Tag Archives: portishead

Private revision rave

I seem to be starting every post nowadays with “Just a quick update to say…” so here comes another one.

My hands are somewhat tied, musically, at present, owing to an overload/guilt trip about actually getting down to some revision. Predictably, I’ve spent the entire year slavishly scribbling down notes without really understanding what was going on. Consequently, I should now have my face firmly held to the grindstone.

While I revise, I do however like to listen to music. Usually I favour stuff with a strong rhythmic element – LCD Soundsystem, Hercules & Love Affair, Prinzhorn Dance School, Portishead, Massive Attack – but I also find myself working more productively with instrumental post rock, which has the effect of letting me “leave the phenomenal world, and enter into the sublime.” Albums like Explosions In The Sky’s Those Who Tell The Truth Will Die, Those Who Tell The Truth Will Live Forever and Tortoise’s landmark TNT are ideal for this purpose, as are most of M83’s albums.

When I’m not revising, I’ve also been exploring the depths of Spotify, and have had the following albums of frequent rotation:

The Decemberists – The Hazards Of Love

Yeah Yeah Yeahs – It’s Blitz!

Konono No. 1 – Congotronics

Amadou & Mariam – Welcome To Mali

Antibalas – Talkatif

John Rutter – Gloria

Various – Nigeria 70: Lagos Jump

Antony & The Johnsons – The Crying Light

Beck – Sea Change

Doves – Kingdom Of Rust

Robert Wyatt – Comicopera

Hockey Night – Keep Guessin’

All of which I can heartily endorse. Certainly if you’re in the UK, you’ve no excuse not to get swallowed up by Spotify, because anyone can sign up.

Enjoy!

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You’re bringing me down

I’m man enough to admit that the following albums leave me pretty much in tears by the time they finish:

  • Amon Tobin – Supermodified (occasionally)
  • Arcade Fire – Neon Bible
  • Blur – 13
  • Bon Iver – For Emma, Forever Ago
  • Godspeed You Black Emperor! – Lift Your Skinny Fists Like Antennas To Heaven
  • Interpol – Turn On The Bright Lights
  • Jaga Jazzist – What We Must
  • Jonny Greenwood – There Will Be Blood
  • LCD Soundsystem – Sound of Silver
  • Low – Drums And Guns
  • M83 – Dead Cities, Red Seas & Lost Ghosts
  • Nick Cave & The Bad Seeds – Dig, Lazarus, Dig!!!
  • Pink Floyd – Wish You Were Here
  • Portishead – Third
  • Pulp – We Love Life
  • Radiohead – OK Computer
  • Radiohead – Kid A
  • The Shins – Wincing The Night Away
  • TV On The Radio – Return To Cookie Mountain
  • Wilco – Yankee Hotel Foxtrot

What does this tell me? Well, other than that I’m possibly an emotional trainwreck, it also suggests that I’m a real sucker for killer album closers, notably those that are long, protracted, portentous and often outstay their welcome. Sometimes, these final songs are emotionally charged to such a degree that I feel utterly drained. At other times, it’s just the pent-up sadness that eventually emerges from an album full of grief, depression or sadness. When a songwriter lays his soul bare on record, it’s hard for me to not empathise.

This has made me sound like someone close to the brink, which I’m not, so I’ll stop now.

Scary monsters

People are sometimes confused when I describe music as being “scary, but in a good way.” To me, music that’s frightening and chilling is to be embraced rather than hidden, even if my initial reactions to such music can be rather severe. The first time I properly listened to Radiohead’s Kid A, I was reading Phillip Pullman’s The Amber Spyglass: more specifically, it was the chapter in which Will and Lyra travel through the land of the dead, in order to create an opening and thus free the millions of fading ghosts that occupy it. As I recall, the combination of words and music was pretty chilling. To be reading about the end of death, while listening to music that appeared to depict a post-apocalyptic world, was fairly overpowering, and now, whenever I listen to the album, I can’t help but be transported – in my mind’s eye – into Pullman’s equally startling vision.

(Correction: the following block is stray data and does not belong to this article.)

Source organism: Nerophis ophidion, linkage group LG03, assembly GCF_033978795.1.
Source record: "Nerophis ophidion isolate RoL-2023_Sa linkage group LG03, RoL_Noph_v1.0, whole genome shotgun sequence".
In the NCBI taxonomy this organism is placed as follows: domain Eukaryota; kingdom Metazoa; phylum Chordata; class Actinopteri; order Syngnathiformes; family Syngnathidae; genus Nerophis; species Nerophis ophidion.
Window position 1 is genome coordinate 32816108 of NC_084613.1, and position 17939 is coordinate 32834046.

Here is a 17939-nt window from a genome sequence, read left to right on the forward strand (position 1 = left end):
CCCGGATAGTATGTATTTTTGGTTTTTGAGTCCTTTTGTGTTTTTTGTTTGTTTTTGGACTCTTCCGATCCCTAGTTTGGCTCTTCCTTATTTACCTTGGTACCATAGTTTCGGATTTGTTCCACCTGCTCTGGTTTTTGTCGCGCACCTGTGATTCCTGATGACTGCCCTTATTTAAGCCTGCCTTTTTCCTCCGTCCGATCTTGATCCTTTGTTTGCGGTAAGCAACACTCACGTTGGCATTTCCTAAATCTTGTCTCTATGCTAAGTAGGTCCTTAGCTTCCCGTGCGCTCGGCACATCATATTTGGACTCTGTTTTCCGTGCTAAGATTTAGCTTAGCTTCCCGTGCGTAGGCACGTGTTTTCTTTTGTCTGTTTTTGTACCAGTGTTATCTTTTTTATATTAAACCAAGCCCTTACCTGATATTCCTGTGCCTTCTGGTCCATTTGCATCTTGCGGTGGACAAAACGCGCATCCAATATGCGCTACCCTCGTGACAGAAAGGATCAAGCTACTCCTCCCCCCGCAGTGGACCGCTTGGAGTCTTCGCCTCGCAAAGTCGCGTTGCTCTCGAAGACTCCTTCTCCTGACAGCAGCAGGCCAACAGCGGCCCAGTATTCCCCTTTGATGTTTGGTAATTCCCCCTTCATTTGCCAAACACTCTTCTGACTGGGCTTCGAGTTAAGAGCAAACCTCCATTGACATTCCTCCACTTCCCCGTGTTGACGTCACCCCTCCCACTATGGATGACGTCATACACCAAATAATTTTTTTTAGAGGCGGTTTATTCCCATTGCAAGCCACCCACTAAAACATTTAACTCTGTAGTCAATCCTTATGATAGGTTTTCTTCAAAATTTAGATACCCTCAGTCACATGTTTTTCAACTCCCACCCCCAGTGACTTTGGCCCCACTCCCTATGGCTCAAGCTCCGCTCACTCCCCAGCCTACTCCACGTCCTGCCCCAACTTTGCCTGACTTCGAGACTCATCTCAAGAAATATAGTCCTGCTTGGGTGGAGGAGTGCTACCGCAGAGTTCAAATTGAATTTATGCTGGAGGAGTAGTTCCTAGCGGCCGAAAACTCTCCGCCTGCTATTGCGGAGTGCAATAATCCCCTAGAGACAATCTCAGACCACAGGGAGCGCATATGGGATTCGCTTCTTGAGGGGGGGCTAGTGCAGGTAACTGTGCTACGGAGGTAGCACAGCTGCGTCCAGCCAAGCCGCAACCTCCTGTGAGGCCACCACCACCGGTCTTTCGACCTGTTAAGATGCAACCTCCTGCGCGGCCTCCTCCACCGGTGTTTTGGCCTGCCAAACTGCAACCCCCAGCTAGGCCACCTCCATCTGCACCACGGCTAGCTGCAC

Some years later, Radiohead’s guitarist, Jonny Greenwood, composed the music for There Will Be Blood – one of my favourite films in recent years. The film is terrifying, but in the abstract, because we are simultaneously horrified and glued to the character of Daniel Plainview as he tears up the land in pursuit of oil and wealth. The scene in which his first oil tower explodes is all the more memorable for the accompanying score, which borrows liberally from Greenwood’s own score to the arthouse film Bodysong. The track in question, “Convergence”, explores the phase music of Steve Reich, but with pounding drums and scattershot percussion in place of piano. What starts out as a tribal rhythm grows into a many-limbed, writhing beast of a composition, as all the diverse elements gradually coalesce into a solid beat. Set against images of a landscape that is literally on fire, the effect is exceptionally powerful.

Finally, 2008 also brought us Portishead’s return to music, with the dark, dark vacuum of terror that was Third. Beth Gibbons never sounded so tortured and fragile as on this record, particularly when her achingly beautiful voice collides with the band’s hypnotic, droning music. The album closer, “Threads”, is an undoubted highlight – over a spare and fluid guitar figure, Gibbons mournfully wails of being “always so unsure” before a repeated cry of “Damned one”. On paper, this may sound melodramatic and ridiculous; when heard, the song is almost nightmare-inducing. Eventually, marking the passing of the album, guitars and synths beat a crushing crescendo, which is turn dispelled by a droning clarion call, which sounds halfway between a Tibetan wind instrument and a dying synthesiser. You almost believe that the unholy racket (and I mean this in a good way) will never end. What a chilling cure for insomnia.